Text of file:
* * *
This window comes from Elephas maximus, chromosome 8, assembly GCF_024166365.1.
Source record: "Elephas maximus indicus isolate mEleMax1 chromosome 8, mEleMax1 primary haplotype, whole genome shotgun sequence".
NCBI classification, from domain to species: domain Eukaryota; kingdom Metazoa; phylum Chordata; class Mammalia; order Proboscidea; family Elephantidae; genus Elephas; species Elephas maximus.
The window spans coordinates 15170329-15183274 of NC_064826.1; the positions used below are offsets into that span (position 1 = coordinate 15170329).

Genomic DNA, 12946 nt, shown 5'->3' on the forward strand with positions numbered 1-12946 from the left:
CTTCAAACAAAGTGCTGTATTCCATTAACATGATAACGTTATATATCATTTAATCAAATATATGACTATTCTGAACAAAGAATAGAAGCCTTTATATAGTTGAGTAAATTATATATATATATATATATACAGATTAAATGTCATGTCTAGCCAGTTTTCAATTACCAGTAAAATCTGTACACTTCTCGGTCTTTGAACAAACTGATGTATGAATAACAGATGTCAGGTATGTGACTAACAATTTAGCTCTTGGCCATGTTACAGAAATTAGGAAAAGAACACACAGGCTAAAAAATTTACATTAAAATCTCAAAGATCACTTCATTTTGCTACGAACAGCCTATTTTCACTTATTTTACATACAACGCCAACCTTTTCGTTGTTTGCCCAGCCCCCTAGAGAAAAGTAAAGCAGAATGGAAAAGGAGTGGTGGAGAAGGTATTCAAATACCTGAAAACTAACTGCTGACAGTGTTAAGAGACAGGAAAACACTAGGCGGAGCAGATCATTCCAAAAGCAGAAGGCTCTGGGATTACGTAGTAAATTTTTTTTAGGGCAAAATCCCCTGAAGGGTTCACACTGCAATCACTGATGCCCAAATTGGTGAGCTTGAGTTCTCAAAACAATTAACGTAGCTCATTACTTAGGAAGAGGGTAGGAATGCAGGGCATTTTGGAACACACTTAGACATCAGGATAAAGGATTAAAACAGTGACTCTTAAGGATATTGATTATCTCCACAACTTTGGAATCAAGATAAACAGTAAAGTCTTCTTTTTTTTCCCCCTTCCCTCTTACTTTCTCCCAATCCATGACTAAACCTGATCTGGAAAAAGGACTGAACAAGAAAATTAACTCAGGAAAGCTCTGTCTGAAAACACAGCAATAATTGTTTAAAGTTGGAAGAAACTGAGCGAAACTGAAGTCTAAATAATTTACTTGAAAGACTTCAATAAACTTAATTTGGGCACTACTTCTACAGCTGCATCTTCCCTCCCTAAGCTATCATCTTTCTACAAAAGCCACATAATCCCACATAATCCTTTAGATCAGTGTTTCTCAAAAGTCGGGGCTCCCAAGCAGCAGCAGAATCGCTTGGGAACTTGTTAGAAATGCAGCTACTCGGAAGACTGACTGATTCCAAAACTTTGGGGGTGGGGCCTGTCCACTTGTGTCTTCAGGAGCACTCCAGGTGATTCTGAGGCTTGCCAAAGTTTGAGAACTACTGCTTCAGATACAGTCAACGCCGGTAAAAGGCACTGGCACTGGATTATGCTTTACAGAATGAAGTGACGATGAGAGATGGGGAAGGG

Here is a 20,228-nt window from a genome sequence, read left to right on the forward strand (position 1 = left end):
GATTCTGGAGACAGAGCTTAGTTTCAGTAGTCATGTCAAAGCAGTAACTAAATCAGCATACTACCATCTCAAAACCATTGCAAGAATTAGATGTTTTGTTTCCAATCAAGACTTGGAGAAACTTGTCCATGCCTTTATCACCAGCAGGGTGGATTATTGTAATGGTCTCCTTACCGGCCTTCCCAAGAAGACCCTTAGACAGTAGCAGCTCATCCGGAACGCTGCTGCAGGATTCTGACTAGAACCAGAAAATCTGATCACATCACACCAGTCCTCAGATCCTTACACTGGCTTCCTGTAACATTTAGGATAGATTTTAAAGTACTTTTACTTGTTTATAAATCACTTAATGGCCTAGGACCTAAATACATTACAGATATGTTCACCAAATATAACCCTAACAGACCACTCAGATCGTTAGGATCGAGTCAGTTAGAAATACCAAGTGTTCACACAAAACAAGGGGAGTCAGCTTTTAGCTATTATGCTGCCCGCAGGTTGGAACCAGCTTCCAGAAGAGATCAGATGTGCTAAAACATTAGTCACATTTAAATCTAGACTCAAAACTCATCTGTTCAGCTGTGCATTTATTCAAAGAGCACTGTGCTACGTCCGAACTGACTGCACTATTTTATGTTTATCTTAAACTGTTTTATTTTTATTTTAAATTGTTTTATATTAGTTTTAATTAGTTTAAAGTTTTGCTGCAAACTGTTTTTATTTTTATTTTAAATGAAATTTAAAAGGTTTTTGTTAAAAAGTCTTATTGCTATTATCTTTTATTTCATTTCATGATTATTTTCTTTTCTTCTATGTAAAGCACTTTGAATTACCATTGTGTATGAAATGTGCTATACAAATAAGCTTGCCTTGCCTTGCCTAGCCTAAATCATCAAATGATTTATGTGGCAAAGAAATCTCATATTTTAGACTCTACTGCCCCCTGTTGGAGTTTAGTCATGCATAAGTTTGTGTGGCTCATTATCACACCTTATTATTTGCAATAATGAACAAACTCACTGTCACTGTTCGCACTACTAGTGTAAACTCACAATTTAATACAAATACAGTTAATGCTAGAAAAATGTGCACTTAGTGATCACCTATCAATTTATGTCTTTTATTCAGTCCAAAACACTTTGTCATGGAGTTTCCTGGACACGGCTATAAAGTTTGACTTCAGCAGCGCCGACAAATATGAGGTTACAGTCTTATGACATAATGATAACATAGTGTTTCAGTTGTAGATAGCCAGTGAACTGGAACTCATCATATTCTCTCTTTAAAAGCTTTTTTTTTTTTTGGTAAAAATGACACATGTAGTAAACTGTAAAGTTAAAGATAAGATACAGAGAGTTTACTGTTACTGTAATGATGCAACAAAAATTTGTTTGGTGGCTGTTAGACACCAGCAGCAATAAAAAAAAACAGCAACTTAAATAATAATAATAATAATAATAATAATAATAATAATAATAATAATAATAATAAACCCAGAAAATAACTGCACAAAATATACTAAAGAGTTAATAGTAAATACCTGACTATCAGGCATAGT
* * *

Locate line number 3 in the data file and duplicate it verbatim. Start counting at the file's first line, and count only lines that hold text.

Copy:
NCBI classification, from domain to species: domain Eukaryota; kingdom Metazoa; phylum Chordata; class Mammalia; order Proboscidea; family Elephantidae; genus Elephas; species Elephas maximus.